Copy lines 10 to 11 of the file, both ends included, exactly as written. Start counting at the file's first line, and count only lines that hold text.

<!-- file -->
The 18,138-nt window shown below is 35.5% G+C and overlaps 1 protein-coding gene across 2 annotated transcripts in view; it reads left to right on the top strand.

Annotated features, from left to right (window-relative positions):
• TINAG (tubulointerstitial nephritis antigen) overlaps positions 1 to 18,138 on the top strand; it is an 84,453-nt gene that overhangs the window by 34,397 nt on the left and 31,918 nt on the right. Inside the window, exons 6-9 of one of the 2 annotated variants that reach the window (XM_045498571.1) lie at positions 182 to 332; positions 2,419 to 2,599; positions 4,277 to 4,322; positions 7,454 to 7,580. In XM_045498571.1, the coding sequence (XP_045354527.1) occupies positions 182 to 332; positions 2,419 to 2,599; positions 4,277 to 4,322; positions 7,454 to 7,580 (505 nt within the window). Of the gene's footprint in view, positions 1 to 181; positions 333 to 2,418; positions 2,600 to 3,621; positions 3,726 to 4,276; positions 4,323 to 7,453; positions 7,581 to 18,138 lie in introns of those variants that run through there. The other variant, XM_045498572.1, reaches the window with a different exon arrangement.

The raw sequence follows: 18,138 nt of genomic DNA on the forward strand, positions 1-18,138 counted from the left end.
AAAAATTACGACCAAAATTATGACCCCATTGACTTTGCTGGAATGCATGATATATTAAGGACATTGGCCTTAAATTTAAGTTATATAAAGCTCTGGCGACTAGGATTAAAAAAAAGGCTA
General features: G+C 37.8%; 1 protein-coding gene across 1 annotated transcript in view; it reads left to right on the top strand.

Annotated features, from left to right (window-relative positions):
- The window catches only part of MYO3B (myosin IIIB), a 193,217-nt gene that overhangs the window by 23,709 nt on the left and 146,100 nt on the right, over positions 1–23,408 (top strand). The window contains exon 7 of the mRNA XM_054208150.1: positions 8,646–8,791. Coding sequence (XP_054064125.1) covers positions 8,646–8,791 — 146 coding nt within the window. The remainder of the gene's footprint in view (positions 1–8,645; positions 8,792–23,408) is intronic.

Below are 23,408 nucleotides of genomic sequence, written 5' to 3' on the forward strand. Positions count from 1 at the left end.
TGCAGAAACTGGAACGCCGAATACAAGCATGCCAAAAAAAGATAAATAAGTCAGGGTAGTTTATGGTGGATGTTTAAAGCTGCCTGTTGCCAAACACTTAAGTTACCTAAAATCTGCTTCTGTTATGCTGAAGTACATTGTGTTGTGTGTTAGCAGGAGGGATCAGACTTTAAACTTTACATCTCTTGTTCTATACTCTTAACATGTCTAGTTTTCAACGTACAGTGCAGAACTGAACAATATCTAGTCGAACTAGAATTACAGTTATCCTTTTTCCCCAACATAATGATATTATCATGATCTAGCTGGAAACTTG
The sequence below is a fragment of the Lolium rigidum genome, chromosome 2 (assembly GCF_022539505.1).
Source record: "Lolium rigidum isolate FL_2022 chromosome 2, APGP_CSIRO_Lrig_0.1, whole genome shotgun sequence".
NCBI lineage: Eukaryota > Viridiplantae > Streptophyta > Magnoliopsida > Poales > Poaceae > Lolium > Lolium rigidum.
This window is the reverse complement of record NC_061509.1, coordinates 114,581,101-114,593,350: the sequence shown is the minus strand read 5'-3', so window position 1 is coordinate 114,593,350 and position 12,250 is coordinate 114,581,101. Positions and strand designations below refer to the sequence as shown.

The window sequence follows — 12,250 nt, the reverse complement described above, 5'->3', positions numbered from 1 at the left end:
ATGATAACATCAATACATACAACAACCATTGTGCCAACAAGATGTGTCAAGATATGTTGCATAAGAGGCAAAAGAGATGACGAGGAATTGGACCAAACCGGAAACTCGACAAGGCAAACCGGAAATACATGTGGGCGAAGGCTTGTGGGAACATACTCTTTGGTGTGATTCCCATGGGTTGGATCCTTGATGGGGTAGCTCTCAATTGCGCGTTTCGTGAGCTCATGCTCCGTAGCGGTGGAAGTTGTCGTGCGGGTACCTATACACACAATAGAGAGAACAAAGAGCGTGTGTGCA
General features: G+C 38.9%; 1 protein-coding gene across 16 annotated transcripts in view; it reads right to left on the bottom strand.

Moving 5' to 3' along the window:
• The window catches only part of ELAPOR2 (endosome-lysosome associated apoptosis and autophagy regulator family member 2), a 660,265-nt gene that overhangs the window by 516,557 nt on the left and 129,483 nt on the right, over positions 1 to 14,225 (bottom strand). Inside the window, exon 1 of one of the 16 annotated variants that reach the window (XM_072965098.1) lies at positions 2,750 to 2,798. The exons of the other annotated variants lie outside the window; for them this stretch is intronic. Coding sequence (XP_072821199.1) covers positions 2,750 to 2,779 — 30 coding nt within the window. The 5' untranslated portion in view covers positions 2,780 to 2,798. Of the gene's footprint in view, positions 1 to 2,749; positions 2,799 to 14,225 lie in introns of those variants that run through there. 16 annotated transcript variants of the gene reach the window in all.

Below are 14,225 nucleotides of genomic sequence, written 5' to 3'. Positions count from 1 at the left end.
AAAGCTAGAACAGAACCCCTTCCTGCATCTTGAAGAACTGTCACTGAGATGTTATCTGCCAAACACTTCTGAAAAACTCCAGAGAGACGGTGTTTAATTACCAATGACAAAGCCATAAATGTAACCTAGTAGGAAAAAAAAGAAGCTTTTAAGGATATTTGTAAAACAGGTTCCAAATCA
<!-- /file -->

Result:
TGCAGAAACTGGAACGCCGAATACAAGCATGCCAAAAAAAGATAAATAAGTCAGGGTAGTTTATGGTGGATGTTTAAAGCTGCCTGTTGCCAAACACTTAAGTTACCTAAAATCTGCTTCTGTTATGCTGAAGTACATTGTGTTGTGTGTTAGCAGGAGGGATCAGACTTTAAACTTTACATCTCTTGTTCTATACTCTTAACATGTCTAGTTTTCAACGTACAGTGCAGAACTGAACAATATCTAGTCGAACTAGAATTACAGTTATCCTTTTTCCCCAACATAATGATATTATCATGATCTAGCTGGAAACTTG
The sequence below is a fragment of the Lolium rigidum genome, chromosome 2 (assembly GCF_022539505.1).